Going into Week Three, there are nine teams that have yet to taste victory this NFL season.
While being 0-2 hardly spells complete disaster, it does make a serious playoff run a bit harder. On the flip side, being 2-0 doesn't necessarily guarantee success come January; collapses are just as much a part of the game as comebacks.
For some of these winless squads, the slow start will merely be a speed bump on the way to the playoffs. But for others, it will be indicative of how the remainder of the season will play out.
The following list aims to separate the mildly disappointed from the hopelessly downtrodden.
Getting outscored 61-26 to open the season makes it darn near impossible to glean any optimism. So much for the proverbial moral victory.
In spite of a brilliant young coach and a promising, talented quarterback, the Browns haven't even been close in their back-to-back blowouts.
Eric Mangini would be wise to have some magic up his sleeve, or he could be banished to the coordinator ranks for a long time after this debacle is over.
You know you're in trouble when you make the Buffalo Bills look good.
Simply put, this is a franchise in chaos. The historically stout defense is in an awkward transition, the quarterback is an unproven retread, and the offensive coordinator gets fired a mere three weeks before the season.
With a young, diaper-dandy head coach at the helm, the Bucs would be wise to use this year as a nothing-to-lose rebuilding project—like an elongated, glorified preseason. Then, next year they might, just might, be in a position to contend again.
With the St. Louis Rams, there is definitely a shred of hope despite lacking discipline and, as is the case too many times, shooting themselves in the foot.
Just ask the stalwart of maturity, Richie Incognito.
At any rate, the inspired running of Stephen Jackson, the leadership of Marc Bulger, and the feistiness of new coach Steve Spagnuolo give them enough reason to believe in the topsy-turvy NFC West.
Some might question the Lions' high position on this list, but the fact remains that the culture is, indeed, changing in Detroit.
True, they haven't won since Michael Vick was an unconvicted Falcon, but watching them this year, one can see in their eyes that they believe.
While no one expects to see them in the playoffs, the franchise is at least on the right course.
Other than quarterback Jake Delhomme's colossal meltdown, most of the parts of last year's solid 12-4 team are in place.
The key word, of course, is "other."
The defense, the running game, and coaching are all solid. Just one small thing, however.
Eleven turnovers in two games by the suddenly shaky Delhomme is troubling. His performance this past Sunday was encouraging, but time will tell whether or not he can dig his way out of the biggest slump of his career.
The success of the team depends on it.
The Chiefs have played respectably in both losses this season. True, the defense is still suspect, given how the run-happy Ravens utilized a prolific air attack against them.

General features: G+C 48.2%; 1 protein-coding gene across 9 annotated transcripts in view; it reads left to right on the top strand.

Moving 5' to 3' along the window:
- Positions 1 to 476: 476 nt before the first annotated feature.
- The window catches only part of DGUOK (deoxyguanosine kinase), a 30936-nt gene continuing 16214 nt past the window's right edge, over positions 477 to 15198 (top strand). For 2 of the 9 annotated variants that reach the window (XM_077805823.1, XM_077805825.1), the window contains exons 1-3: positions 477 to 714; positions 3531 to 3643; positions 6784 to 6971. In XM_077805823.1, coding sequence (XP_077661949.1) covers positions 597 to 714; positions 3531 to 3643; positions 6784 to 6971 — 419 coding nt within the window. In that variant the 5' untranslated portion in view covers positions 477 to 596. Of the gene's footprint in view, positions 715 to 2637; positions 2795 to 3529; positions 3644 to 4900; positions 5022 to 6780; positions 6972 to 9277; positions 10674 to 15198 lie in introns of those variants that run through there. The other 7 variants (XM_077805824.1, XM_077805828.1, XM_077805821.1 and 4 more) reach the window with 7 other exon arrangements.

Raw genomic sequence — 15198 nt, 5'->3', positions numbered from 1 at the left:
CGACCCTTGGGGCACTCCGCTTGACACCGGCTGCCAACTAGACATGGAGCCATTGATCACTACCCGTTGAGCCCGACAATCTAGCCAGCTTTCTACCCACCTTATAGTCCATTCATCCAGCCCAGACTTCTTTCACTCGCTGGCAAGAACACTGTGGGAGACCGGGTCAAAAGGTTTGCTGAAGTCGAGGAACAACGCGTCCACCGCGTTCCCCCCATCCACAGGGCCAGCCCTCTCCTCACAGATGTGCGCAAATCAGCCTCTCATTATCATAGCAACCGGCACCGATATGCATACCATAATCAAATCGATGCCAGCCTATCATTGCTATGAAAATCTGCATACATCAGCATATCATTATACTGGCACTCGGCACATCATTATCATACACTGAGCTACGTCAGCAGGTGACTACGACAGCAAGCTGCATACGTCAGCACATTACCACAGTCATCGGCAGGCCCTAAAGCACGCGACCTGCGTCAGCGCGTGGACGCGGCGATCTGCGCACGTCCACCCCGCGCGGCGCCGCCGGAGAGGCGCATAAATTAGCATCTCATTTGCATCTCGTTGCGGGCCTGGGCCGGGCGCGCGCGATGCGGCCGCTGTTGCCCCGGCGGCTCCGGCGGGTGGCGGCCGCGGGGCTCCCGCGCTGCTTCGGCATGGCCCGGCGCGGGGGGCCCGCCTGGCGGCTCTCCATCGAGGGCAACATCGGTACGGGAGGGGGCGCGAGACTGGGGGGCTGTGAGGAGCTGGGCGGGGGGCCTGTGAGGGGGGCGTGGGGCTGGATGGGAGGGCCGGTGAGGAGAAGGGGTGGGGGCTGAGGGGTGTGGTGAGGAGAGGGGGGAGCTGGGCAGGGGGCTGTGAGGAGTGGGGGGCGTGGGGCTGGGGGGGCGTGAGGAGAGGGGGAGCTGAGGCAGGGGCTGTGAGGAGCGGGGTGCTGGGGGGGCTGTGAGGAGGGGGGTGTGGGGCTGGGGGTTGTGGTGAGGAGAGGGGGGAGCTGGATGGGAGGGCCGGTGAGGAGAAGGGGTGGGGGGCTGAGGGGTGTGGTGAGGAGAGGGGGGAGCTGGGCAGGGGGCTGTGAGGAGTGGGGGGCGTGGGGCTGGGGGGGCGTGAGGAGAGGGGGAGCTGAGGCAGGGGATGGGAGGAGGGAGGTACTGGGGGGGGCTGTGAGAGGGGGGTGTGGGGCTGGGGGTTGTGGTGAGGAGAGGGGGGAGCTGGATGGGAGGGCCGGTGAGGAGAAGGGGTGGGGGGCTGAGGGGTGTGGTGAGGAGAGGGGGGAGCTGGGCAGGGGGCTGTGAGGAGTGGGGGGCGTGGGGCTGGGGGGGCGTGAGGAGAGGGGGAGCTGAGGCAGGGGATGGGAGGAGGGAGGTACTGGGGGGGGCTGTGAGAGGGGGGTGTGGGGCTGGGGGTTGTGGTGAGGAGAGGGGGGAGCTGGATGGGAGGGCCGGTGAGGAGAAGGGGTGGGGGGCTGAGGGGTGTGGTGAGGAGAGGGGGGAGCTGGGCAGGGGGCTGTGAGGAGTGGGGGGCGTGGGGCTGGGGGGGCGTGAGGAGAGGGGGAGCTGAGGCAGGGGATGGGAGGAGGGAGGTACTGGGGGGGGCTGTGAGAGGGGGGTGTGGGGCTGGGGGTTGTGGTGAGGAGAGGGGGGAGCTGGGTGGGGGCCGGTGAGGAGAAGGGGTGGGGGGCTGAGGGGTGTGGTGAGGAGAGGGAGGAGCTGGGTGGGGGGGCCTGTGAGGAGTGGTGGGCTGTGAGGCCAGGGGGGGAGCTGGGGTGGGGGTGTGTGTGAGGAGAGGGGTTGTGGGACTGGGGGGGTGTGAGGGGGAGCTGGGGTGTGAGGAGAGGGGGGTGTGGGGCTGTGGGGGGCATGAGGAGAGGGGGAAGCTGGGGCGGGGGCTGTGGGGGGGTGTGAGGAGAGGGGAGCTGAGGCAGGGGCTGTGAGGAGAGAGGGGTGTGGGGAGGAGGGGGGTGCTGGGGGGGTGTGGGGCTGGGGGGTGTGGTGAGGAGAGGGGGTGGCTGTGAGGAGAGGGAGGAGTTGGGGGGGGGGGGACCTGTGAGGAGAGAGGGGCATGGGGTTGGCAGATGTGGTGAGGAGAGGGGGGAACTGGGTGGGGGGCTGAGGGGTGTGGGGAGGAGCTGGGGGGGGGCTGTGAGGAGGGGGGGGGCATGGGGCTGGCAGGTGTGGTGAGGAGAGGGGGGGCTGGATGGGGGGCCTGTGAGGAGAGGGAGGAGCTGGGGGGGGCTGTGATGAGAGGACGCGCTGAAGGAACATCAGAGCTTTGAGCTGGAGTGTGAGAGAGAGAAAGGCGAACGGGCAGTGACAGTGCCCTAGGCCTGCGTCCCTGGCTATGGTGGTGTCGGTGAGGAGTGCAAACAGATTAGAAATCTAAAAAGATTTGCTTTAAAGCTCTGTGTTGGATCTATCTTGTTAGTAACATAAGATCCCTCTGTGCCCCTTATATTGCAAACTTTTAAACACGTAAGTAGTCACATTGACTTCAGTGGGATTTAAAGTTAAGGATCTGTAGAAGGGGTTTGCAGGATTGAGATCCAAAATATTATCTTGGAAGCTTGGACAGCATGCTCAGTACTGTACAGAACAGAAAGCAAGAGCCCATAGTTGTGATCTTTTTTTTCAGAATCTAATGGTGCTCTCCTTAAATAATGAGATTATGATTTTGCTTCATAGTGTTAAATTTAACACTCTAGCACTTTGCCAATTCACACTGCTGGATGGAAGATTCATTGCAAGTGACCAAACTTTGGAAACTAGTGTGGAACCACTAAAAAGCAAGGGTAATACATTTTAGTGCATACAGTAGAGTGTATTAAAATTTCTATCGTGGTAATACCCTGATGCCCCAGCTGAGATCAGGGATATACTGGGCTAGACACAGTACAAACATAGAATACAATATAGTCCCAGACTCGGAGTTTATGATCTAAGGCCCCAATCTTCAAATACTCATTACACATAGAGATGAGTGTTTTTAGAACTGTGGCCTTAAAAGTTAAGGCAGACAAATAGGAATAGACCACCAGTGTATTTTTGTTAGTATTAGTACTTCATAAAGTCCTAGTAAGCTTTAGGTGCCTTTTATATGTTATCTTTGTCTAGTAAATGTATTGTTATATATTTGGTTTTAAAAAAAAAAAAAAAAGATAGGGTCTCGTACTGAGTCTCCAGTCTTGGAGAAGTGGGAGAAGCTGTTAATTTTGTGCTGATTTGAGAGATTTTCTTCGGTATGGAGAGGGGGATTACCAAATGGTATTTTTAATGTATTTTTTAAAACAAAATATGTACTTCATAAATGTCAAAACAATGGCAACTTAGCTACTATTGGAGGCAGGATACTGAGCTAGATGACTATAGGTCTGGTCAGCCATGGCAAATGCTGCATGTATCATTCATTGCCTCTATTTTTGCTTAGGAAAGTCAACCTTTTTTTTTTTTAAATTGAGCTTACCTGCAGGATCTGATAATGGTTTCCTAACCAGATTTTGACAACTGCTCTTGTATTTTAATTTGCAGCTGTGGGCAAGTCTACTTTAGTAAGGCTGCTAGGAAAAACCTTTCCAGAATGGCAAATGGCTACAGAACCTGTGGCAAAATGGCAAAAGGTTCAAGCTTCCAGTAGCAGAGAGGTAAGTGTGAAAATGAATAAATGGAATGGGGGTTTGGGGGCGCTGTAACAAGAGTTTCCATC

But with an aggressive new coach (Todd Haley), a savvy GM (Patriots vet Scott Pioli), and a rejuvenated Larry Johnson, the sky's the limit for this young team.
In fact, if they can string together a few victories at the right time, they might have an outside shot at the playoffs this year, given their soft division (AFC West).
There may be questions about coach Jack Del Rio's future in Jacksonville, but all of the other key components to a successful future are there.
For the first time in years, they actually have youth on their side. Throw in the fact that they hung with a tough Indianapolis squad in week one, and they could possibly find themselves playing meaningful games in December.
The AFC South is as up in the air as ever, especially when considering the Texans' much-delayed coming of age.
This is anybody's division, and in this day and age in the NFL of "why not us?" they just might have a shot at winning it. However, they would presumably need some help (i.e. an Indy slip-up or a Titans meltdown).
Most fans and experts alike have the Dolphins falling off considerably from last year's remarkable 11-5 campaign.
While their 0-2 start certainly has them going in that direction, Miami is better than their record. Just look at their man-handling of Indianapolis the other evening. They dominated nearly every aspect of the game, except for, well, the final score.
Many dejected coaches and players scoff at the notion of moral victories, but in the new look, "anything goes" AFC East, Miami can't get too down on themselves just yet.
They'll get hot this year, it just depends on if it happens at the right time.
Like the Dolphins, most predicted the Titans would experience a drop off from last year's success.
But it is still too early to dismiss them, given their abundance of superior talent and good coaching.
Time will tell if their shellacking at the hands of the Texans was a fluke or not, but one would think that coach Jeff Fisher will have them coming out swinging for their battle against the New York Jets this week.
Again, like the Dolphins, this team will get hot.
If not, then well, this sports writer just might be eating his words.
But all one has to do is to look to 2002, when that talented, hyped squad started out 1-4...only to make the AFC title game.